The human population is recruited at a constant birth rate , is the rate of immunity loss, is the progression rate from to , represents the treatment rate of human, and are the natural death rates of humans and birds, respectively, and are disease induced death rates in humans and birds, respectively, represents recruitment rate of birds population, shows recovery due to treatment, is progression rate of birds from to , and , , and are effective contact rates between and , and , and and , respectively.
The objective of our control problem is to minimize the number of clinically infectious humans and infected birds and the cost of implementing the control by using possible minimal control variables for . We use the Lebesgue measurable control and define our objective functional as where and are positive constants to keep a balance in the size of and . The square of the control variables reflects the severity of the side effects of the controls. , , and are positive weight parameters such that , , and . The objective of the optimal control problem is to seek optimal control functions such that where the control set is defined as subject to the system (1) with appropriate initial conditions. Pontryagin’s maximum principle  is used to solve this optimal control problem and the derivation of the necessary conditions. First we prove the existence of an optimal control for the system (1) and then derive the optimality system.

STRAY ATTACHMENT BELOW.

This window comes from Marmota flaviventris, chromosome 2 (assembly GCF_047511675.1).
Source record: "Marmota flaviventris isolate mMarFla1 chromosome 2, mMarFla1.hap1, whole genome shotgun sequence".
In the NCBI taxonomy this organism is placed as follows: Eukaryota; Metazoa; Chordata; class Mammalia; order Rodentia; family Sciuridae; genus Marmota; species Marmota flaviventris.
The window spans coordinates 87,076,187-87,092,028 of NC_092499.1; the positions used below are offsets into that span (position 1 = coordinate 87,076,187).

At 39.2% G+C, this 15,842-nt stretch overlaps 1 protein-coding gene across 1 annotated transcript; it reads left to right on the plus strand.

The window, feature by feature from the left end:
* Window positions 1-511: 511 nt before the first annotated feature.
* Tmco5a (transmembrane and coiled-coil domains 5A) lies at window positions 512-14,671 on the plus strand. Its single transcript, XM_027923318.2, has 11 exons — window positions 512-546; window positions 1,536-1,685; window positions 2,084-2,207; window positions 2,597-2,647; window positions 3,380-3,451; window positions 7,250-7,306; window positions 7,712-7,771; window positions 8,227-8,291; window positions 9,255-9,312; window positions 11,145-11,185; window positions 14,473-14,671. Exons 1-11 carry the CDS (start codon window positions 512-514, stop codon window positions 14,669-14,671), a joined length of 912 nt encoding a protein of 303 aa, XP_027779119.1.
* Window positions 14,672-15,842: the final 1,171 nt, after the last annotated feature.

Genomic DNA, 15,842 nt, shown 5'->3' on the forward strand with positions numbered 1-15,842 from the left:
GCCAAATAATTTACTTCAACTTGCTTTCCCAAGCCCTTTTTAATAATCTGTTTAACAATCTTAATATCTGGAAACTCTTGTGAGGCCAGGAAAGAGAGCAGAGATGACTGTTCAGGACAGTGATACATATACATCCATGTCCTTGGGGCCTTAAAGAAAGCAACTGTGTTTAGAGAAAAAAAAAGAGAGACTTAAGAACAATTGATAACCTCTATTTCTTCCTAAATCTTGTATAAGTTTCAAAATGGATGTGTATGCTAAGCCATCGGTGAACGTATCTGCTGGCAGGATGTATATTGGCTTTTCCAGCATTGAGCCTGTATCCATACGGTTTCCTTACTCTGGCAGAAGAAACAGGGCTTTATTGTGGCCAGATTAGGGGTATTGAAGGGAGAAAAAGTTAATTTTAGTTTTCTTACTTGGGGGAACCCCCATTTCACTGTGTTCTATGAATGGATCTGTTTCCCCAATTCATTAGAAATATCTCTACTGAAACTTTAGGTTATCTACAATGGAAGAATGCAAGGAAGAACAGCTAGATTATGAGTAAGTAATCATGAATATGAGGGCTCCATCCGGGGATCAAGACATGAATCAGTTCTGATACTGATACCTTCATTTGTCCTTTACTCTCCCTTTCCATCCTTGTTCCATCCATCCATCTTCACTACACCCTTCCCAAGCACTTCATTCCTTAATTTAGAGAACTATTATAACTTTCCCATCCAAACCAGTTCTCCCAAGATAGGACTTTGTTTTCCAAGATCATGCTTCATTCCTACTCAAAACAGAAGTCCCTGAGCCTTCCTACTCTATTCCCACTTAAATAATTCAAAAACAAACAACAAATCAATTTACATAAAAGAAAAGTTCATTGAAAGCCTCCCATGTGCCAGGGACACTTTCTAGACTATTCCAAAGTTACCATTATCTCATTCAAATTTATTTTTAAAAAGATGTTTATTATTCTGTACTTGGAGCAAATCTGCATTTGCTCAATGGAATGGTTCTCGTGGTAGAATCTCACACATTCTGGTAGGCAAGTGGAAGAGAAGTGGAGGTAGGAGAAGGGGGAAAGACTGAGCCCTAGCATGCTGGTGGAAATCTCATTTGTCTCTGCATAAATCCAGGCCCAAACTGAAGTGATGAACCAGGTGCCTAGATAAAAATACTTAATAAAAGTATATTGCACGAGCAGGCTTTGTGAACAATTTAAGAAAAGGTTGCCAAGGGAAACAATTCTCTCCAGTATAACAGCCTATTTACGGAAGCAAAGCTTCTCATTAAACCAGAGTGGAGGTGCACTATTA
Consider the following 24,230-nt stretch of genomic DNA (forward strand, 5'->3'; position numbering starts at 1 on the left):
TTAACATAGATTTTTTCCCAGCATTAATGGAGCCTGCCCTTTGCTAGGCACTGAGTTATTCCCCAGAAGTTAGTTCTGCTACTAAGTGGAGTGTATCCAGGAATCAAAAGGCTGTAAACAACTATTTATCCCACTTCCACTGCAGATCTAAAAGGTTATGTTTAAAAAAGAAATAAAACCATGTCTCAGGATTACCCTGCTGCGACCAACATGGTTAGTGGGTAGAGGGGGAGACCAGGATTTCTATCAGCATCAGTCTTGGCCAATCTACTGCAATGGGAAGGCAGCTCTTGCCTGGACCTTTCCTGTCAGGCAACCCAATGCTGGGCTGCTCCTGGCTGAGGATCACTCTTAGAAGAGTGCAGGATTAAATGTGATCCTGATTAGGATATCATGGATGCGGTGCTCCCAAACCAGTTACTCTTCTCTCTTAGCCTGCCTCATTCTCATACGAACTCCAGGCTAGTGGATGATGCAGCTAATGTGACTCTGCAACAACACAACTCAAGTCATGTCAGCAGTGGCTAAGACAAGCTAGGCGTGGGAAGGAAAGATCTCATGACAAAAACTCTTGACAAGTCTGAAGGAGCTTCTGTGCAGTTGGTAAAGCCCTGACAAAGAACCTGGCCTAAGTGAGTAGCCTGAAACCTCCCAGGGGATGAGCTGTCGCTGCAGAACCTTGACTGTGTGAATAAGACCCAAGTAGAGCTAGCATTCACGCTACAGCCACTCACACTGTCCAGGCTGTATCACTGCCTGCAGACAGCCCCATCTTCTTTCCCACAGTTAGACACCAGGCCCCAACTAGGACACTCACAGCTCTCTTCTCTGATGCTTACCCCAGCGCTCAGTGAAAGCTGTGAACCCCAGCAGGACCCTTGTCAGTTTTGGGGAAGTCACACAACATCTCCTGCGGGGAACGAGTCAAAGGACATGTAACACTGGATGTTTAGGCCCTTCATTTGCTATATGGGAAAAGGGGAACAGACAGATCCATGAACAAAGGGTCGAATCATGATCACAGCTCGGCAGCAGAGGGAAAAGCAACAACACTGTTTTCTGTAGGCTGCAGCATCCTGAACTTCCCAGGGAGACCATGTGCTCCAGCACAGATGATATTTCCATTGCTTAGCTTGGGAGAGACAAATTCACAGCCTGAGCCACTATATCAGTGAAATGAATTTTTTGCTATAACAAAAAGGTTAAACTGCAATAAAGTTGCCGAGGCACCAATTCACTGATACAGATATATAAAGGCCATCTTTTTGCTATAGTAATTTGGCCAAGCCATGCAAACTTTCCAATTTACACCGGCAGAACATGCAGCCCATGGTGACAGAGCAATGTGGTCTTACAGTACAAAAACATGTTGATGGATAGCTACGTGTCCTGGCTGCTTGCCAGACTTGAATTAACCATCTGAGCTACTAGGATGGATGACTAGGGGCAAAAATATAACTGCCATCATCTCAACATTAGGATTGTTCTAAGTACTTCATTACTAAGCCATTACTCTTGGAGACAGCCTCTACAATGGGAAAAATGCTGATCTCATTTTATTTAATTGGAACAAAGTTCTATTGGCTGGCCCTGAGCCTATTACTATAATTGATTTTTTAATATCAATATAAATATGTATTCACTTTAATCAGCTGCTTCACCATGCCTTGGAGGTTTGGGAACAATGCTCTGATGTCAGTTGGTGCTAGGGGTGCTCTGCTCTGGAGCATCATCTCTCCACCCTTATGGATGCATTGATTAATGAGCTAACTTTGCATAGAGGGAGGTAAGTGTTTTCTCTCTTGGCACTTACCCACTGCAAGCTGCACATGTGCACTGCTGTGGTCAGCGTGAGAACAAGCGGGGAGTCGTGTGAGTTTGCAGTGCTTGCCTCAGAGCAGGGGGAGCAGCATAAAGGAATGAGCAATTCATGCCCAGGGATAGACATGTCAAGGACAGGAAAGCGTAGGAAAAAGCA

3. Existence of Control Problem
In this section, we consider the control system (1) with initial conditions at to show the existence of the control problem. Note that, for the bounded Lebesgue measurable controls and nonnegative initial conditions, nonnegative bounded solutions to the state system exist (see ). To prove the existence of the solution of system (1), we can write wherewhere denotes derivative of with respect to time . Equation (3) is a nonlinear system with a bounded coefficient. We set Now, where Here the constant is independent of the state variables , , , , and . Also we get , where , which shows that is uniformly Lipschitz continuous; hence by definition, the solution of the system exists (see ).
Let us go back to the optimal control problem (1)–(3). In order to find an optimal solution, first we should find the Lagrangian and Hamiltonian for the optimal control problem. The Lagrangian is We seek for the minimal value of the Lagrangian. To do this, we define the Hamiltonian for the control problem, where , , are the adjoint variables:
For the existence of the control system (1), we state and prove the following theorem.